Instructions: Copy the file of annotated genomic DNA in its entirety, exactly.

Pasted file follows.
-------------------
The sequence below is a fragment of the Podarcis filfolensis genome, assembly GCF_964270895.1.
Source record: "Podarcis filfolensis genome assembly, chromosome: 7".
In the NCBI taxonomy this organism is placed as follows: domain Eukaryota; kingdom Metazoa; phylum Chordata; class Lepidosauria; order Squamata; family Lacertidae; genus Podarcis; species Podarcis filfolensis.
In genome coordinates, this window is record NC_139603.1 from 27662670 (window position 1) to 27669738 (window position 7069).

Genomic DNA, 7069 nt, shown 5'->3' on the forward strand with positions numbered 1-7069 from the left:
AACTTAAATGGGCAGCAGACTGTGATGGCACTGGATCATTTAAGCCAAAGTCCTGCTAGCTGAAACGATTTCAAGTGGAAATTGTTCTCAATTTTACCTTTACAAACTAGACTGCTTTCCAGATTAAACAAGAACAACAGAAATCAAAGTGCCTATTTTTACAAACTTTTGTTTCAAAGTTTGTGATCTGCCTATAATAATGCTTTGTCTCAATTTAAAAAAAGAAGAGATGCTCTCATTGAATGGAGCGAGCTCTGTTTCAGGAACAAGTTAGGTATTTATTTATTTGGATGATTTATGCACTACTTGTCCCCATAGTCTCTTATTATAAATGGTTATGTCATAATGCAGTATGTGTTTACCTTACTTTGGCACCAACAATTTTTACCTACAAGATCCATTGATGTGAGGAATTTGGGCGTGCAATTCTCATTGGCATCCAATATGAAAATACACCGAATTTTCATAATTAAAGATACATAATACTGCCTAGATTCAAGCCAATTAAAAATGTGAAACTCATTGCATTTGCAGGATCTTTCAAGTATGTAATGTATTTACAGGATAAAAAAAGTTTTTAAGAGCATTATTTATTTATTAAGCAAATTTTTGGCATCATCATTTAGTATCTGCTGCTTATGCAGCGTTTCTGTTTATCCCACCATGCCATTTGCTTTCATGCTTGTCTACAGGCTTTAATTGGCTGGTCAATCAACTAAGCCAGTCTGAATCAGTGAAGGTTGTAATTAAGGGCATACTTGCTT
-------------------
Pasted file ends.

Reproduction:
The sequence below is a fragment of the Podarcis filfolensis genome, assembly GCF_964270895.1.
Source record: "Podarcis filfolensis genome assembly, chromosome: 7".
In the NCBI taxonomy this organism is placed as follows: domain Eukaryota; kingdom Metazoa; phylum Chordata; class Lepidosauria; order Squamata; family Lacertidae; genus Podarcis; species Podarcis filfolensis.
In genome coordinates, this window is record NC_139603.1 from 27662670 (window position 1) to 27669738 (window position 7069).

Genomic DNA, 7069 nt, shown 5'->3' on the forward strand with positions numbered 1-7069 from the left:
AACTTAAATGGGCAGCAGACTGTGATGGCACTGGATCATTTAAGCCAAAGTCCTGCTAGCTGAAACGATTTCAAGTGGAAATTGTTCTCAATTTTACCTTTACAAACTAGACTGCTTTCCAGATTAAACAAGAACAACAGAAATCAAAGTGCCTATTTTTACAAACTTTTGTTTCAAAGTTTGTGATCTGCCTATAATAATGCTTTGTCTCAATTTAAAAAAAGAAGAGATGCTCTCATTGAATGGAGCGAGCTCTGTTTCAGGAACAAGTTAGGTATTTATTTATTTGGATGATTTATGCACTACTTGTCCCCATAGTCTCTTATTATAAATGGTTATGTCATAATGCAGTATGTGTTTACCTTACTTTGGCACCAACAATTTTTACCTACAAGATCCATTGATGTGAGGAATTTGGGCGTGCAATTCTCATTGGCATCCAATATGAAAATACACCGAATTTTCATAATTAAAGATACATAATACTGCCTAGATTCAAGCCAATTAAAAATGTGAAACTCATTGCATTTGCAGGATCTTTCAAGTATGTAATGTATTTACAGGATAAAAAAAGTTTTTAAGAGCATTATTTATTTATTAAGCAAATTTTTGGCATCATCATTTAGTATCTGCTGCTTATGCAGCGTTTCTGTTTATCCCACCATGCCATTTGCTTTCATGCTTGTCTACAGGCTTTAATTGGCTGGTCAATCAACTAAGCCAGTCTGAATCAGTGAAGGTTGTAATTAAGGGCATACTTGCTT